FUNFARE By Ricky Lo | The Philippine Star
Really now, one doesn’t have to be a mother to be moved by Burgos, the film directed by Joel Lamangan from Ricky Lee’s screenplay that chronicles the long, lonely, unyielding and unflinching (even if it has seemed to be futile) search of a mother for her son who disappeared more than five years ago, his whereabouts unknown up to now.
You only have to be a son or a daughter to feel for and sympathize with Edita Burgos whose search for her missing son Jonas could be that of any mother, yours or mine, maybe under different circumstances because a mother, any mother, will continue to make sense of and find meaning in the loss of a child whether in the hands of evil men or by God’s will.
During the preview last week of Burgos at the Bantayog ng Mga Bayani (what an apt venue!), I happened to sit beside Bulletin’s Cris Belen, a mother/grandmother, who would whisper to me, “Nakakaiyak!”, as the story of Edita’s search for Jonas unfolded on the screen, a headline-making story all too familiar to us, to the whole world, and yet it doesn’t cease to prick the heart in the retelling.
Lorna Tolentino is cast as Edita Burgos but honestly, I didn’t see her on the screen. What I saw was Edita Burgos, who will always be Nini to me and our Seven Dwarfs group (whose seven journalist-members were, still are, close friends of Nini’s now-US-based sister Malu Tronqued-Mapa), because I know Nini all too well way back when she was a simple wife to the late fearless Malaya publisher and award-winning journalist Joe Burgos. I blinked and when I looked again, the sweet-shy Nini had metamorphosed into a fighting lady delivering fiery speeches in protest-rallies organized by families ofdesaparecidos, holding back tears while being interviewed on TV but never wavering in her determination to find her son.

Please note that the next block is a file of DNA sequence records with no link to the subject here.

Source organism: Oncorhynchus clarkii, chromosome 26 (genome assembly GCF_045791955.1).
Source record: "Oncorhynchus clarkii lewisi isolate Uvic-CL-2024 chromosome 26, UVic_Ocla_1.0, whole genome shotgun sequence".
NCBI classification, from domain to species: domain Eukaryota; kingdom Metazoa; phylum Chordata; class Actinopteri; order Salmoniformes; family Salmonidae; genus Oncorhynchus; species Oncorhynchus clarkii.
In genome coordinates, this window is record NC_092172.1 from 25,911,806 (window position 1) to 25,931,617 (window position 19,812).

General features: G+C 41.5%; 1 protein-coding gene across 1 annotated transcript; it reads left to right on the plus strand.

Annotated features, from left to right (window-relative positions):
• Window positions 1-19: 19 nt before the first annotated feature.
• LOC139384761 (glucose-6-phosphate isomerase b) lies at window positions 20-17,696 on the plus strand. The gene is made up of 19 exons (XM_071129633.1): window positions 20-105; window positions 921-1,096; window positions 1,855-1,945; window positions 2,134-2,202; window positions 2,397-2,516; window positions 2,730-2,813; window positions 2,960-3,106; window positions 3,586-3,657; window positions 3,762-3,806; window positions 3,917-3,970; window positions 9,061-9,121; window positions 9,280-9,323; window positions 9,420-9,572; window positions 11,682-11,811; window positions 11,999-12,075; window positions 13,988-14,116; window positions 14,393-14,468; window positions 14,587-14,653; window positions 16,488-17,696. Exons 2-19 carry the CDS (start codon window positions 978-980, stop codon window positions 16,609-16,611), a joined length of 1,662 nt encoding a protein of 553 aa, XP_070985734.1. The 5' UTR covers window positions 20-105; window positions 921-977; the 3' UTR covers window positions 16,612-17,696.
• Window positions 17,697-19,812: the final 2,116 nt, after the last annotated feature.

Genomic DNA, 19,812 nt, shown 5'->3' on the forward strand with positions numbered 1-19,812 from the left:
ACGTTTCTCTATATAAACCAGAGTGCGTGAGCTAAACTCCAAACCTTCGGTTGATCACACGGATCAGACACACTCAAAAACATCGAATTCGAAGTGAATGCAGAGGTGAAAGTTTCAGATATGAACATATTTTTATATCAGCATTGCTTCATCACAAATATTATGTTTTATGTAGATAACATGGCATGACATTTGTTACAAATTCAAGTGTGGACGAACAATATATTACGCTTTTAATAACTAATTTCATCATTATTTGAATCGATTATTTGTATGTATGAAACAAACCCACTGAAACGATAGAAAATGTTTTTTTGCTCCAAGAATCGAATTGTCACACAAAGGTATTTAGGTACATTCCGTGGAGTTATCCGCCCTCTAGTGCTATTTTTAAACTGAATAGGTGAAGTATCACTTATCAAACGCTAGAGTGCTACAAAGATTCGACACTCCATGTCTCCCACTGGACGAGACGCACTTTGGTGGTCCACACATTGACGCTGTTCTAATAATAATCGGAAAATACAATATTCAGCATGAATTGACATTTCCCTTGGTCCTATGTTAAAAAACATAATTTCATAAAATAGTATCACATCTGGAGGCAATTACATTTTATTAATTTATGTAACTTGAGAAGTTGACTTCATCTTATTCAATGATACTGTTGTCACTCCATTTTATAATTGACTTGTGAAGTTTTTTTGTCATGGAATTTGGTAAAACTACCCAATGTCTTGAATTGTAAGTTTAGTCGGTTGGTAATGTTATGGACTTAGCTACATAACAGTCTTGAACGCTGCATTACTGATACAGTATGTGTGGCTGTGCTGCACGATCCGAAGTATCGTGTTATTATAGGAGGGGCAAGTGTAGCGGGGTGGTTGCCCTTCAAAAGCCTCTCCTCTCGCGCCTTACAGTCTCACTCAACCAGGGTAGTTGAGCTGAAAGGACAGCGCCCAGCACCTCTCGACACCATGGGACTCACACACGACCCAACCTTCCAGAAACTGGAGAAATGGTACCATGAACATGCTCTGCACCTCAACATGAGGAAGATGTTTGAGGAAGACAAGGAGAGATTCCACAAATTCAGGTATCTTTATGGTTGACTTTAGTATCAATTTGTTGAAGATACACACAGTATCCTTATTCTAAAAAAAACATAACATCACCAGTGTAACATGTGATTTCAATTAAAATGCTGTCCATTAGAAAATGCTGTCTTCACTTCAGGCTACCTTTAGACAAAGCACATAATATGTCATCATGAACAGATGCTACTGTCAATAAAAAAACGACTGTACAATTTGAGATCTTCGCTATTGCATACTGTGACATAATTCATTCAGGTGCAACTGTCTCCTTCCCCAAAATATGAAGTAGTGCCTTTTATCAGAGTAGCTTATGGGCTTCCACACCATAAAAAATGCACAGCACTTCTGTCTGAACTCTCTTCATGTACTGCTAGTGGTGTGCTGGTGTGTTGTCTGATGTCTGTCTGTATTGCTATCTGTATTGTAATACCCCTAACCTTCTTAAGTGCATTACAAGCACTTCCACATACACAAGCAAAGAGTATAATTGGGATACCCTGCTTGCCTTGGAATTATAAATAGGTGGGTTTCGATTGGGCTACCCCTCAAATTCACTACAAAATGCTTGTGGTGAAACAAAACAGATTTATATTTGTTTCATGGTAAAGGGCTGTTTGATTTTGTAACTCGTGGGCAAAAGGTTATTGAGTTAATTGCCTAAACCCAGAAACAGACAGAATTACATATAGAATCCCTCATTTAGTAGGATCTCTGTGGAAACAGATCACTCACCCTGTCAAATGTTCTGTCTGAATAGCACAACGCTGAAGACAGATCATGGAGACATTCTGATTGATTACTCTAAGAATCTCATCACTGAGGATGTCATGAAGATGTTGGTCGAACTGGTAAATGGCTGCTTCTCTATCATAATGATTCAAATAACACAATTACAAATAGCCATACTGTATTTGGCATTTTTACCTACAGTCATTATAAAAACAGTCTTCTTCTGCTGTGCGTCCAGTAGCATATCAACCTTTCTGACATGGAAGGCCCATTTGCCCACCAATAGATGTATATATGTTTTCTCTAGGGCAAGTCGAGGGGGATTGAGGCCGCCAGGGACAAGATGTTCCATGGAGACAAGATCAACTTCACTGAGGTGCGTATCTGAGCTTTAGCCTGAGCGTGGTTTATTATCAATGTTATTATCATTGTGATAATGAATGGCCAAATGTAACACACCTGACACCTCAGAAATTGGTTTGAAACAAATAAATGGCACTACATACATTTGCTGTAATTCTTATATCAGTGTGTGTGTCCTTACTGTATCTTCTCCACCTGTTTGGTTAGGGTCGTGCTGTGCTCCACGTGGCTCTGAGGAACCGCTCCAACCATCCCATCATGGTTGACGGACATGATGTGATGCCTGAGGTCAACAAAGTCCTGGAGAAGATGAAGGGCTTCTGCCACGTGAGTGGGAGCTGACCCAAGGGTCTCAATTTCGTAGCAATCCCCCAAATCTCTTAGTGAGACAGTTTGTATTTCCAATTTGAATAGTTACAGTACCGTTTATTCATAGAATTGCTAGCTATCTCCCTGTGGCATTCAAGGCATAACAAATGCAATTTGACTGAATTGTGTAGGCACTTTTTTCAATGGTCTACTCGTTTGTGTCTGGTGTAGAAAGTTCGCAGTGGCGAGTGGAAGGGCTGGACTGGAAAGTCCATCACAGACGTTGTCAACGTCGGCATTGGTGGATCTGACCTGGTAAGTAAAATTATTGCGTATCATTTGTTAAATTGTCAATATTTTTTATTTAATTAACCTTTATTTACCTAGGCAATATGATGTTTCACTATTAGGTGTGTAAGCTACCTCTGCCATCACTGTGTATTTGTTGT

Since Lorna is a good actress (a grand-slam winner at that!), I wasn’t surprised by the way she immersed herself in the role, fleshing out every inch of Edita Burgos with stunning realism — from the way she purses her lips when she disagrees with somebody, the tone of her voice (how it rises and falls, depending on what she’s feeling at the moment), her manner of walking and dressing and, as Nini herself observed, “even the way she lifted the phone when she answered a call.” Yes, Lorna is Nining-Nini in the movie that’s why I said I didn’t see her there at all; she was so engrossed in the role that, I think, is her best so far, bar none.
After the preview, I got a call from Lolit Solis who was then in Paris with Lorna and company. Lorna was incredulous when I told her how memorable her performance was, regretting that she missed the screening. I asked her who was in her mind in the scenes where she couldn’t contain her emotions and she broke down, and Lorna said, “You know who, I guess.” Yes, her late husband Rudy Fernandez who died of cancer, the same illness that took Nini’s husband.